Andraz Struna: Short-term deals not to blame for Hearts woes

Andraz Struna believes Hearts players must support each other to emerge from their recent disappointing run of results.
Andraz Struna believes Hearts players must support each other to emerge from their recent disappointing run of results.
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Andraz Struna does not agree with those who claim the short-term nature of the majority of Hearts’ recent signings is contributing to the side’s poor form.

The right-back, who has himself signed only until the end of the season, has impressed with his own performances since joining the club in January. Struna was one of nine recruits, six of whom signed short-term deals.

Some fans have put their side’s faltering form under new head coach Ian Cathro – Hearts have won just three of 13 outings – partly down to the possibility these new signings are not as committed as they might otherwise be if tied down for longer.

But Struna, 27, is adamant the opposite is true. Speaking as one himself, he is in a good position to insist players signed on short-term 
contracts are, if anything, more motivated to try to impress.

“The player who signs only for six months maybe wants to prolong his contract so he must show himself,” he said. “Maybe after six months, he will be without a club, without security, salaries and all this.

“So I cannot agree with this. This is not a reason at all. You cannot live if you are not happy. Who wants to live if he is not happy? And we are not happy now. Nobody is happy with these results. We are sportsmen, we live for this. It’s hard. It happens a lot of times to everybody, big clubs, small clubs, in every sport.”

Struna does concede that introducing so many new players at the same time can be problematic. Indeed, Hearts’ recent results would appear to be proof of this.

“If you put a lot of new players in the side, of course it can be one of the reasons that you don’t connect so fast,” he said. “But still everyone knows that we must deal with it – for myself, I want to understand the other players and perhaps I need to do that faster. I need to learn what their reactions are, what they want and how they play. And they must observe me so we have this connection between us. That can be one of the reasons (for the poor form). But we are players at a high level. The new players have played at good clubs, big clubs.”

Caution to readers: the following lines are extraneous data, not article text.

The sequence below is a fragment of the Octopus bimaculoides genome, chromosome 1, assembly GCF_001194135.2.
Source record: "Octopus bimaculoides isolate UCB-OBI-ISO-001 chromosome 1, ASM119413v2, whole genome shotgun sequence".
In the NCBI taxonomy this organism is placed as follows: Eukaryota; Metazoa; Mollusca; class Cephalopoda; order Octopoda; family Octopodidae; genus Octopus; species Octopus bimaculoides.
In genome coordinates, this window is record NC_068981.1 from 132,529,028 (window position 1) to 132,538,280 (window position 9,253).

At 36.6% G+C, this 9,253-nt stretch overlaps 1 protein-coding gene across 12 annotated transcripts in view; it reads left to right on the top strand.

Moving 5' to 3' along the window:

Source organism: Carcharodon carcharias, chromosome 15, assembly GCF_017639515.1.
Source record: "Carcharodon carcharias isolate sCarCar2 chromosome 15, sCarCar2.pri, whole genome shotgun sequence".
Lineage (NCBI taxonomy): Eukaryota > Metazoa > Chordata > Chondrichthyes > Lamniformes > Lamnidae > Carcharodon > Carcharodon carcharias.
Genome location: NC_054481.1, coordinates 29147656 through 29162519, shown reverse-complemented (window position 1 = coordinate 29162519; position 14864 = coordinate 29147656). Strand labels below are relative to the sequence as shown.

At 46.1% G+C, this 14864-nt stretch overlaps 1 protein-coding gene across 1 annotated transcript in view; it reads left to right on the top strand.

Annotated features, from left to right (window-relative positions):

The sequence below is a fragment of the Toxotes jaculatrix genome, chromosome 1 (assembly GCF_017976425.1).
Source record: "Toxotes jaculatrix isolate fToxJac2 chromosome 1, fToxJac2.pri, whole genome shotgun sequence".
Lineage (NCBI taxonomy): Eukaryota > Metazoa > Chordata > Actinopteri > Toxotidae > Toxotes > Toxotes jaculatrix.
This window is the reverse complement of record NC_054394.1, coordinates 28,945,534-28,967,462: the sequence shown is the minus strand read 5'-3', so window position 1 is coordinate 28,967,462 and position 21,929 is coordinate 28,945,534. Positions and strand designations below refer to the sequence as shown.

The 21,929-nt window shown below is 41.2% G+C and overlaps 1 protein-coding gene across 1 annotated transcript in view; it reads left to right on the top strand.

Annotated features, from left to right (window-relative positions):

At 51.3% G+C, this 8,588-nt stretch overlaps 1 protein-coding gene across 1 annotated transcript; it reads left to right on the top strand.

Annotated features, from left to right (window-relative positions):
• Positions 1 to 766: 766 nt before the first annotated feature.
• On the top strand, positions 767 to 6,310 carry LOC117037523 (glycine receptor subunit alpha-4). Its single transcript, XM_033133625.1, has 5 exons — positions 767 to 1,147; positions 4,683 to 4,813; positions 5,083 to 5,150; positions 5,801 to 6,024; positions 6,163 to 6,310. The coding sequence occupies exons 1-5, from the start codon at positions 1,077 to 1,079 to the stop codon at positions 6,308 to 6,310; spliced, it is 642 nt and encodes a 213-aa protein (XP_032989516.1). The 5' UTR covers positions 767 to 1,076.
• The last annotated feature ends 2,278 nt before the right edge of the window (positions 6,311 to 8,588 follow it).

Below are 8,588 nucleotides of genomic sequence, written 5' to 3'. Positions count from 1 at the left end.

Struna accepted the team is “in a difficult moment” following successive defeats by Hibs and Partick Thistle. There is extra pressure on Hearts to end this run when Ross County are the visitors on the newly-laid turf at Tynecastle this evening.

Asked about team morale, as players seek to get to know one another while at the same time trying to gel on the park, Struna replied: “It’s good that you asked me this. We must be together. We know that we are together in this. Now even more, we must step together and be like one. Only like this can we do positive things. This is very important now. Don’t be distracted by what’s around us.”

Whatever difficulties Struna is encountering now, at least he’s playing regularly again. The player had no club for nine months before joining Hearts due to a combination of injury and poor career decisions after the expiry of his contract with Greek side PAS Giannina.

“I can’t compare the situations,” he said. “It’s different. Now I’m here and I have experience of this type of situation – just as the other players do. We must go on from this as soon as possible. We have faith and we’ll never lose that. The most important thing is that we 
support each other in the dressing room and fight 
for each other, then for the supporters.”

Clearly unwilling to rest on his laurels, he is merely “happy” that he is back fit again. But he insists that concerns about his personal situation pale in comparison to how important it is for the team to start winning again.

“If the team don’t win, like just now, then I’m not happy and I can’t be satisfied with myself,” he said. “But, generally, I’m fit so I’m happy with that.”

Struna won’t even focus too much on winning back his international place. Slovenia have a neatly scheduled qualifier against Scotland next month at Hampden Park and it would appear to be a perfect occasion for Struna to add to his 25 caps to date.

“I hope that I am picked to play against Scotland,” he said.

“I hope my performances here have been enough for me to be considered for the national team. It’s their choice and they have a lot of choices.

“I’ve only played since January but I have hope,” he 
added. “I can’t count on it but every day you have to do the best you can. Sometimes it doesn’t
happen but you can’t stop 
trying.”